Strong winds, storms beat through Oswego County

The screen at the Midway Drive-In took a beating during the storm July 8.
The screen at the Midway Drive-In took a beating during the storm July 8.
Trees down in a front yard on Route 48 near Minetto. Both photos by Rick Grosvent of Fulton.
Trees down in a front yard on Route 48 near Minetto. Both photos by Rick Grosvent of Fulton.

By Ashley M. Casey

A severe storm Tuesday evening caused power outages and damages throughout Oswego County, including the destruction of the projection screen at the Midway Drive-In Theatre in Minetto.

National Grid estimated nearly 10,000 people lost power in Oswego County Tuesday night. As of Wednesday morning, almost 7,000 people were still waiting for their electricity to come back on. Volney customers were hit the hardest with 1,568 still without power Wednesday.

Oswego Mayor Tom Gillen said the east side of the city of Oswego saw a lot of trees down and some structural damage.

“The good news is no one was hurt,” Gillen said. “We lost a lot of trees, and homes took a beating.”

Two families in the Brittany Hills housing development were displaced after the storm’s heavy winds tore off parts of the walls of their homes and garages.

“Fire, police and DPW have been working around the clock … trying to get back to what’s normal,” Gillen said.

Terry Bennett of the Oswego County Emergency Management Office said overall the county has not “suffered as much as our colleagues in other counties.”

Onondaga County saw extensive storm damage, as a state of emergency was called in East Syracuse.

In Madison County, four people in the town of Smithfield were killed when their homes collapsed.

The National Weather Service confirmed Wednesday that the storm in Madison County was a tornado.

“Most of the municipalities say they had trees down and wires down. They’re in pretty good shape today,” Bennett said.

According to the Oswego City Police Department, emergency workers worked into the night Tuesday to clear fallen tree limbs and power lines. Gillen said National Grid was “doing everything they can” to restore power in Oswego.

“It’s nature, it happens, and we’re lucky we got through it with as little damage as possible,” Gillen said.

David Thomas, a meteorologist for the National Weather Service in Buffalo, said winds in Oswego County reached 60 to 70 miles per hour.

These straight line winds traveled in one direction to cause much of the damage in the city of Oswego, Minetto and Granby.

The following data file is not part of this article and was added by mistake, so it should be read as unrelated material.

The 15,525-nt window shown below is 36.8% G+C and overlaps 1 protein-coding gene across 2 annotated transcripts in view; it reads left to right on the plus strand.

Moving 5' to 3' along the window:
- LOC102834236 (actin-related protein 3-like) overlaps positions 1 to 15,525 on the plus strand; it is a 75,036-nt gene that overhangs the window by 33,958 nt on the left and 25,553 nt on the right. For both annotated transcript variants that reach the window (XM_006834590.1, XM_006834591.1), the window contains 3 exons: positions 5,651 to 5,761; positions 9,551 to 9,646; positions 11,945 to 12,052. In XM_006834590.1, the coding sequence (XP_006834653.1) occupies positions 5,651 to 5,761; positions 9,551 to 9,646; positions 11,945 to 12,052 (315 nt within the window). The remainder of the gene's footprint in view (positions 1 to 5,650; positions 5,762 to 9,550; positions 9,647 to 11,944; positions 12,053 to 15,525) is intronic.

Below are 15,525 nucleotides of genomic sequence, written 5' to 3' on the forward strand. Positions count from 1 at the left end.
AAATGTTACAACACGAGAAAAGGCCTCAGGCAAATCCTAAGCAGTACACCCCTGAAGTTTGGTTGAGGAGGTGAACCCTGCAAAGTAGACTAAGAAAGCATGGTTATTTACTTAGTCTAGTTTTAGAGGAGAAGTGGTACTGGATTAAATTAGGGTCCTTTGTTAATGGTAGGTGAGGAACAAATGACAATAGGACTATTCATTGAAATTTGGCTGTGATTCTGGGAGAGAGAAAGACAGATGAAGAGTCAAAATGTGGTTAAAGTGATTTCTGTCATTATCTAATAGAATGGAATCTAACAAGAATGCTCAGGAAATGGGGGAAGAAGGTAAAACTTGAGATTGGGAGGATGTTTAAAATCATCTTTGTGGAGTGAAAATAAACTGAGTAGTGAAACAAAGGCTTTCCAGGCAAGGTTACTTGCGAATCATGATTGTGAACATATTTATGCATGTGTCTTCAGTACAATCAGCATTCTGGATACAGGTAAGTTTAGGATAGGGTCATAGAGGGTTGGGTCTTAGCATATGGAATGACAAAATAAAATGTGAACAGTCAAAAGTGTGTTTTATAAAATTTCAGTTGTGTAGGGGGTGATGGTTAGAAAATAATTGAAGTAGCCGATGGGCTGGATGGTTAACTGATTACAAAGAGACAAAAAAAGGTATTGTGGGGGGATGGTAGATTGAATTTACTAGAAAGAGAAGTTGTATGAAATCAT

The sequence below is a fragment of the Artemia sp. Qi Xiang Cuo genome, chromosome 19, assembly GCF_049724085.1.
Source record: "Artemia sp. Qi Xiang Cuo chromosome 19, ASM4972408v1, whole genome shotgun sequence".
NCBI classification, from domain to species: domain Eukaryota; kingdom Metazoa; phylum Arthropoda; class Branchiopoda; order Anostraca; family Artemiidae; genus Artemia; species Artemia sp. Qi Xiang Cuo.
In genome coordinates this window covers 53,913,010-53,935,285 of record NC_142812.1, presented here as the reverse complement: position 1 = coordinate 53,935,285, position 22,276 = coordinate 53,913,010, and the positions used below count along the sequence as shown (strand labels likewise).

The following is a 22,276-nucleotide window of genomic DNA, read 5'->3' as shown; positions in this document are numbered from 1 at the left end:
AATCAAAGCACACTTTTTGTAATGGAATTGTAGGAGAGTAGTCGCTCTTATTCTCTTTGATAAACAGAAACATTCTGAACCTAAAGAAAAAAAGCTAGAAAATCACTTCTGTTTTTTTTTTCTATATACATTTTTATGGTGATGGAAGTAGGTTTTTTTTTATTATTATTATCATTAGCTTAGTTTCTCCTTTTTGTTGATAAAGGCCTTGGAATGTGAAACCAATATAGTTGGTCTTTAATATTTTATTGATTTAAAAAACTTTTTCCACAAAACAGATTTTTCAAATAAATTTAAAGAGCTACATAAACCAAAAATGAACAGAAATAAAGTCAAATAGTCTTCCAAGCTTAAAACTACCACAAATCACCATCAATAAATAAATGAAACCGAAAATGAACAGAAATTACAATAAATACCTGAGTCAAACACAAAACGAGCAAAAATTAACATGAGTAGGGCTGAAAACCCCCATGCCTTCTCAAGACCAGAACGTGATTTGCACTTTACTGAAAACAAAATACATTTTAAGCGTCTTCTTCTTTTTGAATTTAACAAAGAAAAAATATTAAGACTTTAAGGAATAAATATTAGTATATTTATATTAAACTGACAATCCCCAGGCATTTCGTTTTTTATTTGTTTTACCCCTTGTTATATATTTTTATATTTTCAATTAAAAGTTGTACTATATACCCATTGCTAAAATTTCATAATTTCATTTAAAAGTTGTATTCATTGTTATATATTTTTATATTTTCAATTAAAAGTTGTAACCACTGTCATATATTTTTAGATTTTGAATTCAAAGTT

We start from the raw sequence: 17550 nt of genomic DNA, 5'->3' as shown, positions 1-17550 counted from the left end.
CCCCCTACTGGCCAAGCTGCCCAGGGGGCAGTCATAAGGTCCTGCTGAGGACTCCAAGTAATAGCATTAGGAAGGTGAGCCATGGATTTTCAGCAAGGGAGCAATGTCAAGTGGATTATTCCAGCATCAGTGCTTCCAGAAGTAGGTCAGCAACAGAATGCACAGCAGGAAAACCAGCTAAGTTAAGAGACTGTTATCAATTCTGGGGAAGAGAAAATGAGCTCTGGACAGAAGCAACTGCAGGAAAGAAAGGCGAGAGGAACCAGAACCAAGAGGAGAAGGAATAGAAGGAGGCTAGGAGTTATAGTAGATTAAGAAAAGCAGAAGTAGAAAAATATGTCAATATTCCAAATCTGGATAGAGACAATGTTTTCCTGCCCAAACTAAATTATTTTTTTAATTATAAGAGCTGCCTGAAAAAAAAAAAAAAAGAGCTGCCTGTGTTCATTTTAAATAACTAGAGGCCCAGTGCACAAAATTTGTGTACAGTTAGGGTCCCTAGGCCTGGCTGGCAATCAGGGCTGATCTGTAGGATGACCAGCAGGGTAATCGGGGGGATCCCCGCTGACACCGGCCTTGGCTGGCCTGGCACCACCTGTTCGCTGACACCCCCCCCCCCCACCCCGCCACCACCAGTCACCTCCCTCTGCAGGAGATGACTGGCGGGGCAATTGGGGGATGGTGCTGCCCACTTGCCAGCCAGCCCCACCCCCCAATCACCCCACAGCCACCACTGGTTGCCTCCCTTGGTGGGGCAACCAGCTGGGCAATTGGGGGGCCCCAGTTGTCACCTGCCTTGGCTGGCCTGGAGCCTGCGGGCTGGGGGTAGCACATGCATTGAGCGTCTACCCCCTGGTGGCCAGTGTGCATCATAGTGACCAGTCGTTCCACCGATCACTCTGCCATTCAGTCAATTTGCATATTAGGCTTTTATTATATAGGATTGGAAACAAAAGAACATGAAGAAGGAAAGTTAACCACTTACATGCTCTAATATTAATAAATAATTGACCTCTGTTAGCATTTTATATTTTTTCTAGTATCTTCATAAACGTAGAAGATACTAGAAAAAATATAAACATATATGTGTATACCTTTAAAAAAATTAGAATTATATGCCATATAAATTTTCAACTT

Thomas said tornado winds travel in a spiral or rotating pattern. Most of the damage in Oswego County was caused by straight line winds.

“We typically do see once or twice a year a thunderstorm with large (amounts) of damage,” Thomas said. “This was much broader and covered a good part of New York state.”

Thomas said many healthy trees were uprooted or snapped by the gusts of wind.

William Gregway, a weather observer in Oswego, said the storm seemed to come out of the Lock 6 area of the Oswego River. He said it measured hundreds of yards wide and “a good mile-and-a-half long.”

“We received half an inch — .56 inches — of rain in 15 minutes. That was between 6 and 6:15 p.m.,” Gregway said. (See box for more rain data.)

“It definitely was an unusual storm,” he added. “We haven’t seen a storm like that in quite some time in this area.”

Scott Steiger, associate professor of meteorology at SUNY Oswego, said the conditions for Tuesday’s storm were what storm chasers call “dinnertime magic.”

He said during the early evening, the air near the ground is at its most humid and hot, while cold air is up to four miles above the ground. The dewpoint was in the upper 60s Tuesday and winds were powerful.

“It doesn’t happen too often. It’s serendipitous that all these ingredients came together (for a storm),” Steiger said.

Steiger said he had not studied whether this storm — and a localized wind storm that occurred three miles west of SUNY Oswego June 24 — could be a result of climate change.

“New York state gets severe weather every year. It’s just kind of random who gets hit,” he said. “There’s a lot of other factors besides climate change.”

Steiger said the advent of social media and the Internet has increased reporting on storms, so what looks like a pattern of increasingly severe weather may just be the result of more people talking about it.

John Nagelschmidt, owner of the Midway Drive-In, could not be reached for comment.

Area lifestyle and news website I Heart Oswego said in a Facebook post that I Heart Oswego is forming a committee to assist the rebuilding effort for the Drive-In.

A few fundraising requests popped up on sites such as GoFundMe, but none were sanctioned by Nagelschmidt, and they have been taken down.

How much rain fell?

  • Fulton — 0.69 inches
  • Lacona — 0.61 inches
  • Minetto — 0.51 inches
  • Oswego — 0.61 inches
  • Pulaski — 0.30 inches

Source: Community Collaborative Rain, Hail and Snow Network

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